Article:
2007 Fall Meeting Cite abstracts as Author(s) (2007), Title, Eos Trans. AGU,
(52), Fall Meet. Suppl., Abstract xxxxx-xx

HR: 0800h
AN: ED21A-0086
TI: Providing Middle School Students With Science Research Experiences Through Community Partnerships
AU: * Rodriguez, D
EM: cdrodriguez@mac.com
AF: National High Magnetic Field Lab / Swift Creek Middle School, 2100 Pedrick Road, Tallahassee, FL 32317, United States
AB: Science research courses have been around for years at the university and high school level. As inquiry based learning has become more and more a part of the science teacher's vocabulary, many of these courses have adopted an inquiry model for studying science. Learners of all ages benefit from learning through the natural process of inquiry. I participated in the CIRES Earthworks program for science teachers (Colorado University) in the summer of 2007 and experienced, first hand, the value of inquiry learning. With the support and vision of my school administration, and with the support and commitment of community partners, I have developed a Middle School Science Research Program that is transforming how science is taught to students in my community. Swift Creek Middle School is located in Tallahassee, Florida. There are approximately 1000 students in this suburban public school. Students at Swift Creek are required to take one science class each year through 8th grade. As more emphasis is placed on learning a large number of scientific facts and information, in order to prepare students for yearly, standardized tests, there is a concern that less emphasis may be placed on the process and nature of science. The program I developed draws from the inquiry model followed at the CIRES Earthworks program, utilizes valuable community partnerships, and plays an important role in meeting that need. There are three major components to this Middle School Research Program, and the Center for Integrated Research and Learning (CIRL) at the National High Magnetic Field Lab (NHMFL) at Florida State University is playing an important role in all three. First, each student will develop their own research question and design experiments to answer the question. Scientists from the NHMFL are serving as mentors, or "buddy scientists," to my students as they work through the process of inquiry. Scientists from the CIRES Earthworks program, Florida State University, and other institutions are also volunteering to be mentors. Second, each student will participate in the GLOBE-FLEXE pilot program that involves comparing environmental conditions of local environments to those of extreme environments, like hydrothermal vents in the deep sea. This real-world science program is being coordinated through the FLEXE Project Office at Penn State University, and the GLOBE Program Office in Boulder, Co. We will spend 18 class periods collecting local weather data and analyzing meteorological data from around the world, writing scientific reports, and peer reviewing other students reports. The NHMFL is a sponsor of the Communtiy Classroom Consortium in Tallahassee that is has funded a grant for equipment needed to conduct the data collection portion of this process. Finally, the students will share their research with other students, parents, teachers, and scientists at a school science fair in the fall, and a scientific poster session in the spring. The NHMFL will be supplying judges for the two sessions. They will also be offering the use of their facilities at the laboratory in the spring. Scientists from the lab will mingle with the students, discuss their research, and critique and encourage the young scientists at the first annual Middle School Research Symposium in May, 2008.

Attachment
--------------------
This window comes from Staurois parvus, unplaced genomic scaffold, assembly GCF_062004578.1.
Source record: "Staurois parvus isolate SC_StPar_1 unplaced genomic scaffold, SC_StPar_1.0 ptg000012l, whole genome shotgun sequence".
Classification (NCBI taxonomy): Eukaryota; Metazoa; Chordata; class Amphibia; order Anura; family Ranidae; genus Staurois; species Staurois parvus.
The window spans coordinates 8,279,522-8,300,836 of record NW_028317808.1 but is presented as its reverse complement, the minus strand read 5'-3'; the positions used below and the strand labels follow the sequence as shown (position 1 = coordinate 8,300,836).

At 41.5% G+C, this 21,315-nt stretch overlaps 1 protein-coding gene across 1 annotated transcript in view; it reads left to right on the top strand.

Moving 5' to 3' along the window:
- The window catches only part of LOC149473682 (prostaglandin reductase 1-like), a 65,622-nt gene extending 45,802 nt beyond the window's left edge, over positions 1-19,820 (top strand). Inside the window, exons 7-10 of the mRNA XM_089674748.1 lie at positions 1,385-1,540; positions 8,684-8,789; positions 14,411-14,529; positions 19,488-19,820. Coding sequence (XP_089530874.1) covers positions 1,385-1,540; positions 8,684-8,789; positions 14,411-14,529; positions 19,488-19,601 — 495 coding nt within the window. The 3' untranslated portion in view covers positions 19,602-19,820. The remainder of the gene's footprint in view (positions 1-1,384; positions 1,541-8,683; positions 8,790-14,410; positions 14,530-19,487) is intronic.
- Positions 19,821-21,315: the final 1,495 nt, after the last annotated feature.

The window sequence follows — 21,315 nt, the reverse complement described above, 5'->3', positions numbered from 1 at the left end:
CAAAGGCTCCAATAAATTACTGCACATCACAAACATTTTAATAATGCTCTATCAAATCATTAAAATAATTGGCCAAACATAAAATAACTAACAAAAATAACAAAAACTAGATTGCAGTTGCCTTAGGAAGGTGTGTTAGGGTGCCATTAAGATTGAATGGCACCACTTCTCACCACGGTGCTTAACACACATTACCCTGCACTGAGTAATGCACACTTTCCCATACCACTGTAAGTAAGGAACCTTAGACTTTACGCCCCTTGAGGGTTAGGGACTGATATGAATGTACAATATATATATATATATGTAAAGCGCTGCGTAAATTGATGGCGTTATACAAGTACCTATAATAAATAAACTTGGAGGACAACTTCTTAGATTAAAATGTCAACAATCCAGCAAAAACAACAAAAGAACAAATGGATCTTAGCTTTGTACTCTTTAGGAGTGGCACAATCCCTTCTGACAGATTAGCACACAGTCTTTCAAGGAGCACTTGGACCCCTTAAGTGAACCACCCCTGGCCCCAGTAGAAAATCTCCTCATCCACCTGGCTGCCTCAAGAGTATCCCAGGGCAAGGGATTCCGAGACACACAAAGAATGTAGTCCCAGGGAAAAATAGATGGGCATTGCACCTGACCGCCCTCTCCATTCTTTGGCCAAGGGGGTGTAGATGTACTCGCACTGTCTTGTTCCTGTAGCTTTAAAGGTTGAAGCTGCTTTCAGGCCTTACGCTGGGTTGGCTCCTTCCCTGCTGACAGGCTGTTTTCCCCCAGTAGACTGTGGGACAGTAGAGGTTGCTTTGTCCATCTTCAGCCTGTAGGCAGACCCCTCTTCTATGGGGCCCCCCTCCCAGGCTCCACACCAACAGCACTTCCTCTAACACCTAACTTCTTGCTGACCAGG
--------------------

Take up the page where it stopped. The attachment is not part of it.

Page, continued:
DE: 0805 Elementary and secondary education
DE: 0820 Curriculum and laboratory design
SC: Education and Human Resources [ED]
MN: 2007 Fall Meeting